With allegations of Australian chicanery during the Timor Sea negotiations, a definitional question emerges for the media: just what is the correct name of our northern neighbour? East Timor or Timor-Leste?

The ABC and The Guardian seem to be working off different style guides on the question. In the main, journos tends to use the former, with talking heads more frequently opting for the latter.

The “-Leste” part is a Portuguese-derived term meaning “East”, and its position after the word “Timor” is consistent with the rules of both Portuguese and the national language Tetun. Why then is it becoming habitual to use this term in English-language contexts? After all, we tend not to talk about going on holidays to Italia or Deutschland, for which well-established and better-understood English counterparts are available.

It turns out that there are good reasons for this.

First of all, it’s what the Timorese government calls itself. Despite the fact that “Leste” is a word of Portuguese origin — and Portuguese remains an official language of Timor-Leste — this is very much a local word. The use of the term “Timor-Leste” in local Timorese languages is perfectly natural, just as Latin-via-French derived words like “local” and “language” have long sounded native to English-speakers. The emblematic power of “Timor-Leste”, even in English-speaking contexts, is also important as a way of emphasising a hard-won sovereign identity. There are precedents in other former colonial enclaves: in 1986 The Republic of the Ivory Coast was officially changed to Côte d’Ivoire in English-language publications. And elsewhere, terms such as Eire for Ireland and Aotearoa for New Zealand are used by some activists as markers of political legitimacy.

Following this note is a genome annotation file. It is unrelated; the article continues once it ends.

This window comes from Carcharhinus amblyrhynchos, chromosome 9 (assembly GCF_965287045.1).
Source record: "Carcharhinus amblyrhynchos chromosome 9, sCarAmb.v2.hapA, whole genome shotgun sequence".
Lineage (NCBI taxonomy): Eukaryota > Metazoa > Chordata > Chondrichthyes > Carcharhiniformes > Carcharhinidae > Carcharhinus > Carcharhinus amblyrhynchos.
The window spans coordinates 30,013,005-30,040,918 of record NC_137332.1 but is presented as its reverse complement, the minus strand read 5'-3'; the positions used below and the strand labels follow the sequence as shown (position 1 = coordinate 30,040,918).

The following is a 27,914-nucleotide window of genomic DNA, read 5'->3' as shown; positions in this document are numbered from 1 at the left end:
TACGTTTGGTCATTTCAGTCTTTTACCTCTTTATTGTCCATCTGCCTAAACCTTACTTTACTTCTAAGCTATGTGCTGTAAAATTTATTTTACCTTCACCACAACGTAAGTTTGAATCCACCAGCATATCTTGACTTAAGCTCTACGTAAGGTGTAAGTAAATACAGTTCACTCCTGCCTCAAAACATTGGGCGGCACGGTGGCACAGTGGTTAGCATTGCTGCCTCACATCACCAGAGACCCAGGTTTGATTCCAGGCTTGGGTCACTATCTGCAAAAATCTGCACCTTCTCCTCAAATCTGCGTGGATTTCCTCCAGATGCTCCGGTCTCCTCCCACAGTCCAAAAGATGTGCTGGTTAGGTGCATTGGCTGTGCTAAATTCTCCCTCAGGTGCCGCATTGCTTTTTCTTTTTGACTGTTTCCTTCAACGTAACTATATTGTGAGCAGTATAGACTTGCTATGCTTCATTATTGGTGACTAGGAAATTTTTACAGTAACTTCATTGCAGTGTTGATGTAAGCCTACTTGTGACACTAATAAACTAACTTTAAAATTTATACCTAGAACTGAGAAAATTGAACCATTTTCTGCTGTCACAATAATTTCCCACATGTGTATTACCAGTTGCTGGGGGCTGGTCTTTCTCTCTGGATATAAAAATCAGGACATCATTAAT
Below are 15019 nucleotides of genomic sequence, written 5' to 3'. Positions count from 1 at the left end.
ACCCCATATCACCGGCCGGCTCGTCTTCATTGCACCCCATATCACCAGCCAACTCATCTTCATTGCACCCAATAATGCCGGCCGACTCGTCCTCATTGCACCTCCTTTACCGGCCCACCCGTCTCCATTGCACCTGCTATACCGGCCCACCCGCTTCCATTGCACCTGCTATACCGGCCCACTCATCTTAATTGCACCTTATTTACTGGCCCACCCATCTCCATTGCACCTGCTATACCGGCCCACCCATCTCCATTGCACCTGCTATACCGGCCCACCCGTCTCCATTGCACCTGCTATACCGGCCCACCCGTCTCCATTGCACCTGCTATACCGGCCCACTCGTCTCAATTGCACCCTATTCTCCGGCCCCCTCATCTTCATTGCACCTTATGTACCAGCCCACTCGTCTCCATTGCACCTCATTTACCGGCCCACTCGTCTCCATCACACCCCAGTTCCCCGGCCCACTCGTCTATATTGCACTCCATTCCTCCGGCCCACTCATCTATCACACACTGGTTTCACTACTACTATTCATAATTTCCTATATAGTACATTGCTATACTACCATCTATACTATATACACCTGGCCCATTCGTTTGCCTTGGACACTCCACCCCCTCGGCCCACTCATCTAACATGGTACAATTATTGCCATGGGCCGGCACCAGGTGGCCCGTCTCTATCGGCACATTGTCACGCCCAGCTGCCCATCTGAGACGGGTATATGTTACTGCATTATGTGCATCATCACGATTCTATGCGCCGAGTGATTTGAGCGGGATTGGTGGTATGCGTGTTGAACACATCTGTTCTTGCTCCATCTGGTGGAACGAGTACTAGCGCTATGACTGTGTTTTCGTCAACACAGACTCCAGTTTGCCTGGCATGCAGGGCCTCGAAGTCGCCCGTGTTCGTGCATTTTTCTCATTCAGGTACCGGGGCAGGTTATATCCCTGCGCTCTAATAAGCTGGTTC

Up to about 2006, you often heard Timorese refer to their country via the Tetun word Timor Lorosa’e (literally Timor “sun rises”), but that phrase seems to have dropped out of use. That’s probably because, during the country’s crisis of that year, “lorosa’e” came to be a signifier of difference rather than unity. Lorosa’e was one of the words used to refer to people from the east of the country, as opposed to those from the west, who were referred to as Timor Loromonu (“Timor sun down”).

Second, it’s what the Australian government now officially calls the country, the name switch coming during Bob Carr’s tenure as foreign minister. The first time we’ve found an official preference in English for “Timor-Leste” over “East Timor” was in a bright-eyed blog piece he (or, probably more accurately, a staffer) penned in May 2012 on the 10th anniversary of the restoration of the country’s independence. Prior to that, there did not seem to be much rhyme nor reason as to what name was deployed.

(Etymologists might also want to point out that both Timor-Leste and East Timor are a form of translation tautology, given that timur is a widely understood term for “east” in regional lingua francas like Indonesian. Thus “Timor-Leste” would literally mean “East-East”, in the same way that Lake Titicaca means “Lake Lake”.)

There’s no doubt that “Timor-Leste” is gaining ground. A quick search of Factiva shows that between 1990 and 2000 there were 90,789 instance of “East Timor” in the English-language press and just 4229 instances of “Timor-Leste”. From 2000 to 2010 the figures are 151,115 for “East Timor” and 13,835 for “Timor-Leste”. But  in the past three years alone “East Timor” has been used on 28,320 occasions while “Timor-Leste” has turned up 9249 times. In other words, usage of “Timor-Leste” over “East Timor” has increased from 4.5% in the decade from 1990 to 24.6% today.

A deliberate preference for indigenous words in English contexts may sound alien to our ears, but perhaps that is the point. For new or emergent nations, being recognised as “foreign” is a significant end in itself.

*Gordon Peake is a research fellow at the Australian National University and author of Beloved Land: Stories, Struggles & Secrets from Timor-Leste, published by Scribe; Piers Kelly is a linguistic anthro